I’m silent. I really can’t make this stuff up….nor do I have any ability to predict their next disgusting move. Lord, help me.

Why getting to know each other matters (based on a horrific example)

There is such a sad story from my neighboring community this weekend – a 22-year-old mother was found dead on her bed and her 10-month-old baby dead nearby in the living room. Her cause of death is unknown and his is suspected to be a result of dehydration and starvation. The story is not yet complete and details are still unfolding, but the family and the neighborhood is reeling. And the neighbors who live in the same apartment building are wracked with guilt.

My soul aches since hearing the news. I fall asleep thinking of a little boy crawling around on the floor searching….searching for food….searching for water…searching for his mother….crying out for someone to help him. And though his cries were heard, the incredible weight of them, the life and death significance of them were not known until too late.

“If I took the time to get to know her I probably could have helped her” said a tenant in the same building as quoted in the newspaper story.

His remorse hit me. We have gone too far. We have let too much distance exist between us. When parents are afraid to reach out for help, we are letting them down and we are putting children at risk. When people worry that their neighbor will “call child protective services” against them, we are pitting family against family. When we lose a sense of community and of watching out for one another, we become isolated and lonely and we cannot thrive.

We need to change. We need to reach out to each other. We need to carry each other’s burdens. We need to take the time to get to know each other.

I am parenting three young boys. I’ve made a point of meeting my neighbors. I let a nearby friend know that she’s number one back-up call in emergencies since she’s the one closest to us. I’ve talked to my children about what to do if x, y or z. I sincerely thank friends who offer help whenever needed and I reciprocate the offer, pausing to look them in the eye to solidify our agreement. I frequently think about the community that surrounds my family and whether I’ve built up enough of a buffer base for my children.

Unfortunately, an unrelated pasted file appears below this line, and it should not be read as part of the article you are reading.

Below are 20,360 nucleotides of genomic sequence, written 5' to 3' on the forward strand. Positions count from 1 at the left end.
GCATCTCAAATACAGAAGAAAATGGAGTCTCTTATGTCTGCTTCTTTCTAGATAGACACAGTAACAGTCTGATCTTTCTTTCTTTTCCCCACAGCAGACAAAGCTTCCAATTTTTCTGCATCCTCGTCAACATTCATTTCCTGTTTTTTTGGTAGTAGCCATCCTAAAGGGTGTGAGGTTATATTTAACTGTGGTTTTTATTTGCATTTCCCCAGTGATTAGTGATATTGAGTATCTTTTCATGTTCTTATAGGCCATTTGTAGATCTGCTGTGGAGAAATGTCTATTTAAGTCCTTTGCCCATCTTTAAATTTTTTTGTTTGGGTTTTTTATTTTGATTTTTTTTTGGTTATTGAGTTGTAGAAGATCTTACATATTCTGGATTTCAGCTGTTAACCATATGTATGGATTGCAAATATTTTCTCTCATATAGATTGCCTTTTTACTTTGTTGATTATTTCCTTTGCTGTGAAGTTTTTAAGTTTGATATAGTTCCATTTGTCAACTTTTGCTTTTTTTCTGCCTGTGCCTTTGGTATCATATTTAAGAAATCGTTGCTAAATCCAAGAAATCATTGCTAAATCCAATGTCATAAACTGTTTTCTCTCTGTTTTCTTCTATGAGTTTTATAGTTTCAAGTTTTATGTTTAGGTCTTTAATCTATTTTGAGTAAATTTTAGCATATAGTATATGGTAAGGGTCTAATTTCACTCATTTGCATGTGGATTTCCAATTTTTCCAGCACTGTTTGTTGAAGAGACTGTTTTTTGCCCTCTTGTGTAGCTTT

Last week, my middle son turned six years old. His birthday party was attended by three

Cupcakes decorated to match my son's typical drawings.

Birthday cupcakes decorated to match my son’s typical drawings.

boys from his day care center, one boy who used to attend day care with him, two boys from his prior kindergarten class, one boy from his new kindergarten class, one boy from the neighborhood, and two boys from friends of the family. I looked around the room with a smile as they sang Happy Birthday To You, off-key. My son’s net is wide. There are many connections. There need to be for him to know that he is loved, that the world is full of good people, and that there are people who will come if he cries.

Every child needs love and protection and a wide, wide net.

Take the time to get to know one another. It just might matter.

 

 

 

 

I need to let more mistakes happen

One of my greatest fears is the fear of failure. It’s likely what drives me so passionately toward my goals. It spurs my drive for perfection. It underlies 32 years of education and schooling. It is a fear that forces constant forward motion and yet can limit new experiences. I fear making mistakes. As I let the dog out tonight, I remembered sitting on the back stoop of my house years ago listening to a colleague in my medical practice explaining a mistake I had made in ordering a medication. The patient was okay now. She just wanted to let me know. Thankful for her honesty, I learned a great deal from that mistake.

It was too cold to go sledding. Mr. Ornery was tired and got too cold to hang in there. coldMaybe it was because he wouldn’t – or he couldn’t – stop lifting snow up to his face to savor each mouthful. Maybe it was because it was barely into the teens and the wind chill was brutal. The little guy couldn’t handle it either and I shortly declared it “time to go” despite having spent a few minutes with the neighbor kid who joined us on the hill.